The petroleum minister Mani Shankar Aiyar has said the Government will not be revising the price of petrol and diesel during the current fortnight. OPEC had yesterday agreed to increase the quota of production by another 2 million barrels per day. But that did not allay the fears in the International oil markets. The price of the crude shot up to $42, because of terror premium.
There was a discussion in NDTV, involving Nilotpal Basu of CPI (M) and RK Pachauri, Director General of TERI. Pachauri was of the opinion that the oil companies in India are already too late and should be revising the rates upward. The estimated "loss" to the oil distribution companies is about 2000 crores per fortnight, it seems.
However Nilotpal Basu had an extremely valid point. He said the cost of crude and processing came together to only 20% of the sale price, and the remaining 80% was on Government taxes, an argument not challenged by Pachauri, so I am assuming must be correct. Basu's argument was why any increase in crude cost be borne by public, when in the administered pricing mechanism, the oil companies have made profits at various other points. Also he was for rationalising the tax structure.
When the subsidy given to LPG also came up for discussion, Basu was again forceful in explainaing that the Government charges an atrocious 80% tax and then offers a bit of that back as subsidy and claims there is this huge subsidy. Basu's argument is that the price of petrol, diesel and gas shouldn't be this high. Pachauri weakly talked about how the subsidy or non-increase of oil price does not help the rural folks since oil and gas is used only by those in the cities and towns.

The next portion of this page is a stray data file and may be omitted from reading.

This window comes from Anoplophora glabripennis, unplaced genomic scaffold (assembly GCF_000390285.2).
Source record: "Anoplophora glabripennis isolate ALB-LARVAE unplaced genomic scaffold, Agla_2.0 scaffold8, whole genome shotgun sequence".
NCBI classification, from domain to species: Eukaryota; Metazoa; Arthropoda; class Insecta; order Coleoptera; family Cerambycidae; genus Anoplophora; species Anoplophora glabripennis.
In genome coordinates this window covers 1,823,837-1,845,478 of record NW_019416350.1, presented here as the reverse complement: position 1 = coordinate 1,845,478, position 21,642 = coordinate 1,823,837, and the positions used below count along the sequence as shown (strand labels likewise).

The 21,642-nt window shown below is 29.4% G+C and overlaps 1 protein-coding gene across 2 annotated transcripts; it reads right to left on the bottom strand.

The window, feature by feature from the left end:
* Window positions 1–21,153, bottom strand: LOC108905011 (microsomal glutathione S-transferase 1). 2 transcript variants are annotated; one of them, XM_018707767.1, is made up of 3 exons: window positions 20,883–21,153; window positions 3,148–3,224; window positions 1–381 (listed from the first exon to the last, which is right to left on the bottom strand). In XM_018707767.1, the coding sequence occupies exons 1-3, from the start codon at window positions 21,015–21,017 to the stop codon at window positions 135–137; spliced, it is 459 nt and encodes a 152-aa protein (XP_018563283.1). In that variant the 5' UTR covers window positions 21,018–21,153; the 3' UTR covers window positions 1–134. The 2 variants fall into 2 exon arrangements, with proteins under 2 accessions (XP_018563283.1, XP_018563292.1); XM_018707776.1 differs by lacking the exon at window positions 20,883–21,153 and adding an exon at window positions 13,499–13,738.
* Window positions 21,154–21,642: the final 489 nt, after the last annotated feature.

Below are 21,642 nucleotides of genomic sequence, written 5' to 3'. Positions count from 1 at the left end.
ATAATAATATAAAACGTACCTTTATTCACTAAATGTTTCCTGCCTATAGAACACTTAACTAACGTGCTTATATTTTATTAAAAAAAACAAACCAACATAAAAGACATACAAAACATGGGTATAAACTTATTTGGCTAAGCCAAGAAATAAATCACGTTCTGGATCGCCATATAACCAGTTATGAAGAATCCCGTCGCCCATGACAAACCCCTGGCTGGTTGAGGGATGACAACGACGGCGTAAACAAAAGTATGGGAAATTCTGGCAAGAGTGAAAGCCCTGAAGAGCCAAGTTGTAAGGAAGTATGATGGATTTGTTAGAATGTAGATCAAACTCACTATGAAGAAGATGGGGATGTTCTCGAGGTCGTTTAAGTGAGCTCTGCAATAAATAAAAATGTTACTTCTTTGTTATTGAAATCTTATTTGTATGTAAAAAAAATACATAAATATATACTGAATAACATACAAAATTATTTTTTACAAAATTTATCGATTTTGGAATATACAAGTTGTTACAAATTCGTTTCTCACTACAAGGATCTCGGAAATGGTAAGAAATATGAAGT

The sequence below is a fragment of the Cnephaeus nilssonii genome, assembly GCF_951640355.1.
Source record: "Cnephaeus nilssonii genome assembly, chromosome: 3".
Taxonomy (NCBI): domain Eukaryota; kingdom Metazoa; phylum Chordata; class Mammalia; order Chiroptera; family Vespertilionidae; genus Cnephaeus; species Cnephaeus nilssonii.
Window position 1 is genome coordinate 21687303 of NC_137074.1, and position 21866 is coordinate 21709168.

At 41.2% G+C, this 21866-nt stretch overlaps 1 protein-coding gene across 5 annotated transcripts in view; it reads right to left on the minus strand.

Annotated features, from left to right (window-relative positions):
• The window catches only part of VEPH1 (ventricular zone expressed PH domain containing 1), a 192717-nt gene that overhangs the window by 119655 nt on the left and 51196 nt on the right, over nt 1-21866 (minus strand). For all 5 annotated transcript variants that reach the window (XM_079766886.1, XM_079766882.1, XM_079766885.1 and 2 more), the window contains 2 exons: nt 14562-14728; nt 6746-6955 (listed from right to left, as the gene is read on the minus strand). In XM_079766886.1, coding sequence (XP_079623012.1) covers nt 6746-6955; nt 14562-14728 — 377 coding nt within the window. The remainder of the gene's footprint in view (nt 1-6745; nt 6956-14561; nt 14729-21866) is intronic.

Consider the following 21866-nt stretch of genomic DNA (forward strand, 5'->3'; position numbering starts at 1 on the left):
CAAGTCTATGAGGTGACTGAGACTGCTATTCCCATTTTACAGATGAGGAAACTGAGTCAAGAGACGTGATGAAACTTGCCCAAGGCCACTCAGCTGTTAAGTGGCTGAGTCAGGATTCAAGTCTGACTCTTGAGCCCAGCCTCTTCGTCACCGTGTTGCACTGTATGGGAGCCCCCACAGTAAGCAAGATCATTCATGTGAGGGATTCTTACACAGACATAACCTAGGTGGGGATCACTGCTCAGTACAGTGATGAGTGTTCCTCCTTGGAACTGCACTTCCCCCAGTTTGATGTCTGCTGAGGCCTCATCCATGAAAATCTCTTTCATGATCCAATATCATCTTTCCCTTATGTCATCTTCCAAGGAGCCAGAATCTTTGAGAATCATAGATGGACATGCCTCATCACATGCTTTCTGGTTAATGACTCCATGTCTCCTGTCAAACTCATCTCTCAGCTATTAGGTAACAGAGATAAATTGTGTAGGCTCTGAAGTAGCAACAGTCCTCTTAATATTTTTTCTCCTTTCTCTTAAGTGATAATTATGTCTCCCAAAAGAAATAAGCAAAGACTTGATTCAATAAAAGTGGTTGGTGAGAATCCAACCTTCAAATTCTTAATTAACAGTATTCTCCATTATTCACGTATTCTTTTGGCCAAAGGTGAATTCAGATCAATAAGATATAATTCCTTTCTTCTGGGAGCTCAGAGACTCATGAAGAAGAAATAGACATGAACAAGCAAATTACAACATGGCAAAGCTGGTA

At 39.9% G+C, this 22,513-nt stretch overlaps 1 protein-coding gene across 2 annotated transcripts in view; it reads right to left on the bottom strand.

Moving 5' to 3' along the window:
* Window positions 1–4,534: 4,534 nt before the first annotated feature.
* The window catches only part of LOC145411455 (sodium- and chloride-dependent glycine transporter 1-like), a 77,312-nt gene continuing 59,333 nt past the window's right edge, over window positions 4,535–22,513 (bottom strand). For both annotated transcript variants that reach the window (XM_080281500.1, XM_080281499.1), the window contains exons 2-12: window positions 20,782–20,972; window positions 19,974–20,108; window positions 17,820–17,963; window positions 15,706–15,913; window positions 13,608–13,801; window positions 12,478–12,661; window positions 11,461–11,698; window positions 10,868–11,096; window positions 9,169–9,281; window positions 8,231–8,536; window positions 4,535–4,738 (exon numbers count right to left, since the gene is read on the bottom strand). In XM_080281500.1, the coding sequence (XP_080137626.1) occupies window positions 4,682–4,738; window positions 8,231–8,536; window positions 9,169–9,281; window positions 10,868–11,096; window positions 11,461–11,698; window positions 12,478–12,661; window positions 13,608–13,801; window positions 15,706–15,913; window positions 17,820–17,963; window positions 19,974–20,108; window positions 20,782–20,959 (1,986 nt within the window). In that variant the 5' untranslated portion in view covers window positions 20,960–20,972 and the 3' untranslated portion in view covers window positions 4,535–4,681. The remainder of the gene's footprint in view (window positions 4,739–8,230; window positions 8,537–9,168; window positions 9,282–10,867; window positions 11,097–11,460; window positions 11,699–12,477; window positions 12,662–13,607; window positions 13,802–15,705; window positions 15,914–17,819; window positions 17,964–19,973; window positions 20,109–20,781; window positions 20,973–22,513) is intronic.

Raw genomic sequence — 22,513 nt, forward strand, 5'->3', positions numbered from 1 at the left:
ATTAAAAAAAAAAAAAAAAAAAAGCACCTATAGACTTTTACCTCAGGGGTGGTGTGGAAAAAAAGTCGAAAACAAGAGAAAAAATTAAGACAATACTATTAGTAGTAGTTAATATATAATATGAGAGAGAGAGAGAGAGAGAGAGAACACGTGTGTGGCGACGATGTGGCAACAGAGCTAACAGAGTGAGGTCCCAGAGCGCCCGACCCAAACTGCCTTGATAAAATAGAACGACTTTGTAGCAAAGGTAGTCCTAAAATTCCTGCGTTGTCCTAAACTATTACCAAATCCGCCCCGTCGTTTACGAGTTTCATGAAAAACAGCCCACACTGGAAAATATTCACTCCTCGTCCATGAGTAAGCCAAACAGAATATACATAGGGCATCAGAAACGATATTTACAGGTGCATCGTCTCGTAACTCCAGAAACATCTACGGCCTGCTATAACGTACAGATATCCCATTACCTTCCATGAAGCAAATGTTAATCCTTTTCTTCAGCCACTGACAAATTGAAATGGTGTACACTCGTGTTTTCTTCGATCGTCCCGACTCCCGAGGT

Pachauri did talk about energy security - the need to look for sustainable energy resources and not be held ransom by International oil prices.
I entirely agree with Basu's argument. The main beneficiary of random taxation on oil is the Government. Not the oil companies or people. If you look the world over, Indian oil prices (end user) are way over that found in other established western countries. While the taxes may have been levied to discourage wasteful use, I do not think it has helped the economy. [For comparison, a gallon of gasoline in USA costs around $2.1 - or 3.78 litres of petrol = Rs. 90, cost per litre = Rs. 23. In India, cost per litre of petrol is about Rs. 36]
What is the way forward?
To start with the Government should rationalise the taxes. The Oil Companies should then be allowed to set their own prices but governed by a regulator. This way, politicians will not be allowed to decide whether the price should be kept depressed during elections etc. The government should also not decide on who should carry how much burden. ONGC and GAIL have been asked to carry some of the costs, while HPCL, BPCL and IOC are carrying the rest. If private compnies enter the purchase, refining and distribution business, this will have to go.